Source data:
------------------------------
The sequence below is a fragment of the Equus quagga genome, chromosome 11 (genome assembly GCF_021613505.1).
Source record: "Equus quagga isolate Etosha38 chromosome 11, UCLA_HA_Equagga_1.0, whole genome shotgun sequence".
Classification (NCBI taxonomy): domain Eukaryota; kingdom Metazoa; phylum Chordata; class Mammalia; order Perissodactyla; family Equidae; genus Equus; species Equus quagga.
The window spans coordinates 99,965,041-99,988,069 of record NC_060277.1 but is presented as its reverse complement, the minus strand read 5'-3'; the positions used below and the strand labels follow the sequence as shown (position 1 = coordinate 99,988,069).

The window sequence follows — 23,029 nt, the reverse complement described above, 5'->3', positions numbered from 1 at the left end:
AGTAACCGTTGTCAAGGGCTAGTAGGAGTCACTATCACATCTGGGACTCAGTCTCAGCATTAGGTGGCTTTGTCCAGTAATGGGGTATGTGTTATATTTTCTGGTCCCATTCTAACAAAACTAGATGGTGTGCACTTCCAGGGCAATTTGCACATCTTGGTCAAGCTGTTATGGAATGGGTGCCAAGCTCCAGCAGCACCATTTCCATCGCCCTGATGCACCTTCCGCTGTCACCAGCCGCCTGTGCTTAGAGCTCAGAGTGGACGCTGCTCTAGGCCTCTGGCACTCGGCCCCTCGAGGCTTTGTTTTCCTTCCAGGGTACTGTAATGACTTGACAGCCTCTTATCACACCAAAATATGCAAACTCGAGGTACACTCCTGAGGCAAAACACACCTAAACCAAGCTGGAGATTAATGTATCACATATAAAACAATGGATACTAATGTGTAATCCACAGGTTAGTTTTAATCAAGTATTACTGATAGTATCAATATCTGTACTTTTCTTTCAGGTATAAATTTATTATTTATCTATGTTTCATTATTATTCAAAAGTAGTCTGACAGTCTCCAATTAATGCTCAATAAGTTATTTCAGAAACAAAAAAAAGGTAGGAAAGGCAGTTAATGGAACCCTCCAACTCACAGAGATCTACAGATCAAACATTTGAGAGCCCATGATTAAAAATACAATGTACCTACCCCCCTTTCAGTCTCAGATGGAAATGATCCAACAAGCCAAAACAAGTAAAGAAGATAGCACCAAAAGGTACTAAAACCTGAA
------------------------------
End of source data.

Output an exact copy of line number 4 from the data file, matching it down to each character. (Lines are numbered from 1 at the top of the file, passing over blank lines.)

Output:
The window spans coordinates 99,965,041-99,988,069 of record NC_060277.1 but is presented as its reverse complement, the minus strand read 5'-3'; the positions used below and the strand labels follow the sequence as shown (position 1 = coordinate 99,988,069).